These last questions also aren’t actually about religion but about American politics regarding religion. Something similar applies to another set of three questions regarding what the majority religion is in particular countries (India, Indonesia, Pakistan). Those aren’t questions about religion but about the demographics of other countries. (Hey, everybody! Quick! What’s the majority religion in Gambia? It sure tells you a lot about religion if you happen to know that the answer is Islam, doesn’t it? You’re much more informed about religion if you know that.)

So...it’s not the most informative quiz in terms of religious knowledge. Nor is the news for Catholics as bad as the raw numbers suggest. The quiz simply isn’t a test of how much Catholics know about their own faith.

That’s not to say that Catholic religious education hasn’t been a disaster in the last generation. It has been. It’s not exclusively the fault of the clerical class. Parents in many families did not do their part to see to their children receiving a proper religious education. But when many elements of the clerical class have been actively and deliberately subverting the teaching of Catholic doctrine, it’s going to contribute to the poor state of religious knowledge among Catholics today.

One bit of sort-of-encouraging news from the Pew survey was that 55% of Catholics were able to correctly identify their Church’s teaching regarding the status of bread and wine in the Eucharist. That’s not nearly what it should be, but it’s at least better than the Gallup poll a number of years ago that started the false rumor that it was far less.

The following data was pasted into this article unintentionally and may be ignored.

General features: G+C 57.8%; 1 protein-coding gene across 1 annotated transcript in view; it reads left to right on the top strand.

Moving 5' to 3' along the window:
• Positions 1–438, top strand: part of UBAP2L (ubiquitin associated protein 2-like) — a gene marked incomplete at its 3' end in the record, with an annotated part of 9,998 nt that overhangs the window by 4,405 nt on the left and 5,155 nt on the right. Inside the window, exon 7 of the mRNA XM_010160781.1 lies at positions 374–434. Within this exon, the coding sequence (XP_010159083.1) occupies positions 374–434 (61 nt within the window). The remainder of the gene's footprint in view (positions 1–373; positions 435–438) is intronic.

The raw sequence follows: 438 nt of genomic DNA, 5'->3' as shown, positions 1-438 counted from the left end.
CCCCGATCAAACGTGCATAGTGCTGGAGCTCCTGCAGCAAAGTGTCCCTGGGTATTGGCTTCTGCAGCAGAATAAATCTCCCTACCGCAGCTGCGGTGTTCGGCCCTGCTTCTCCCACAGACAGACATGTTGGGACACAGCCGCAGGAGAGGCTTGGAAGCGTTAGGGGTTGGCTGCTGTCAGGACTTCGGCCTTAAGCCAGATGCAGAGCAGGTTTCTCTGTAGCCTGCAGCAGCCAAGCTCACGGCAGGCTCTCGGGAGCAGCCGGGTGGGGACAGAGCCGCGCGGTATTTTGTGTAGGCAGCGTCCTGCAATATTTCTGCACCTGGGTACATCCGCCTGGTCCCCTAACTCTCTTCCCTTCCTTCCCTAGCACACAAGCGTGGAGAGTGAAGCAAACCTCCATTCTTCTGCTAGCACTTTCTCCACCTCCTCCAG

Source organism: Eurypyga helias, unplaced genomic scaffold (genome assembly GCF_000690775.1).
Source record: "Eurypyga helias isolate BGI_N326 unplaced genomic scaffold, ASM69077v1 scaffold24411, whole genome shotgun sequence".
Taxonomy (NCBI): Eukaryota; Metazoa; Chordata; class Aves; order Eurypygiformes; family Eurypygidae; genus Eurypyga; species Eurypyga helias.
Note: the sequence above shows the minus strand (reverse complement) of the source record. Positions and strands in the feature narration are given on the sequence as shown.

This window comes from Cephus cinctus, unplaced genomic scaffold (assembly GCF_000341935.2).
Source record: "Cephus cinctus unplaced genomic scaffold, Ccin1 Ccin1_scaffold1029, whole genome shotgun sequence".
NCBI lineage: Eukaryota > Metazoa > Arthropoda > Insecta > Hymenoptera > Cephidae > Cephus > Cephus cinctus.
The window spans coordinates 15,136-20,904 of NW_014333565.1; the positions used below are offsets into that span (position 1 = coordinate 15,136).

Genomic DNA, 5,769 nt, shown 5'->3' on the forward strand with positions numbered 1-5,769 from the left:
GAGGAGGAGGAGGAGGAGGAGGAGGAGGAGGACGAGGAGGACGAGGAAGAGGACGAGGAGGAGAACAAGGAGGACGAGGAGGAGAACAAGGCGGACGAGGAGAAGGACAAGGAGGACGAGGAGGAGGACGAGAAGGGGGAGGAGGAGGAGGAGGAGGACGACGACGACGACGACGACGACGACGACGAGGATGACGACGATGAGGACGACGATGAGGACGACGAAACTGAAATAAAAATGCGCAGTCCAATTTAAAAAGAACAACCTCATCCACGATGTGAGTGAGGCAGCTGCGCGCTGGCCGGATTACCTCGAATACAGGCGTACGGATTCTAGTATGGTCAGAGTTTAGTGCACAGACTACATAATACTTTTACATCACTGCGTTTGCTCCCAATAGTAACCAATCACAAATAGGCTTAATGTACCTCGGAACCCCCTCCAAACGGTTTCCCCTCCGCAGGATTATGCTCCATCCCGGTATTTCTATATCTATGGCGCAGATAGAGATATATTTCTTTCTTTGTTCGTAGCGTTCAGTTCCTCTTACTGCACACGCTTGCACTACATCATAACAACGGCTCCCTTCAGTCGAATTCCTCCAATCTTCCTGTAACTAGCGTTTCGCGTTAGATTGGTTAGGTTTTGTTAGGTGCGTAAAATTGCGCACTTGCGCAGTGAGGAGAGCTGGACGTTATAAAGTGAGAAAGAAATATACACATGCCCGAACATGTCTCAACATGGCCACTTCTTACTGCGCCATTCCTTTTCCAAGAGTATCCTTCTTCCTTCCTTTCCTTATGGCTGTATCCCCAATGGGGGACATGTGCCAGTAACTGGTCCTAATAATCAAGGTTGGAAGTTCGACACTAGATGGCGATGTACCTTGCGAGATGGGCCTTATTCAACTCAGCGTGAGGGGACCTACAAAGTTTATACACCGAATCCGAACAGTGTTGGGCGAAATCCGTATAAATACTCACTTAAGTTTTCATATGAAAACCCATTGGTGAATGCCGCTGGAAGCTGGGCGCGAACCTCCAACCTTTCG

This quiz isn’t the greatest, but quizzes are fun, so have at it:
 

Take the quiz: Are you smarter than an atheist?

 
Originally posted at JimmyAkin.com. Used with author's permission.
(Image credit: Laugh Spin)

What Now?

If you like the information I've presented here, you should join my Secret Information Club.

If you're not familiar with it, the Secret Information Club is a free service that I operate by email.

I send out information on a variety of fascinating topics connected with the Catholic faith.

In fact, the very first thing you’ll get if you sign up is information about what Pope Benedict said about the book of Revelation.

He has a lot of interesting things to say!

If you’d like to find out what they are, just sign up at www.SecretInfoClub.com or use this handy sign-up form:

Just email me at jimmy@secretinfoclub.com if you have any difficulty.

In the meantime, what do you think?

Jimmy Akin

Written by

Jimmy Akin is a Senior Apologist at Catholic Answers, a member on the Catholic Answers Speakers Bureau, a weekly guest on the global radio program, Catholic Answers LIVE, and a contributing editor for Catholic Answers Magazine. He's the author of numerous publications, including the books The Fathers Know Best (Catholic Answers, 2010); The Salvation Controversy (Catholic Answers, 2001); and Mass Confusion: The Do's & Don'ts of Catholic Worship (Catholic Answers, 1999). Many of Jimmy's books are also integrated into the Logos software. Follow Jimmy's writing at JimmyAkin.com.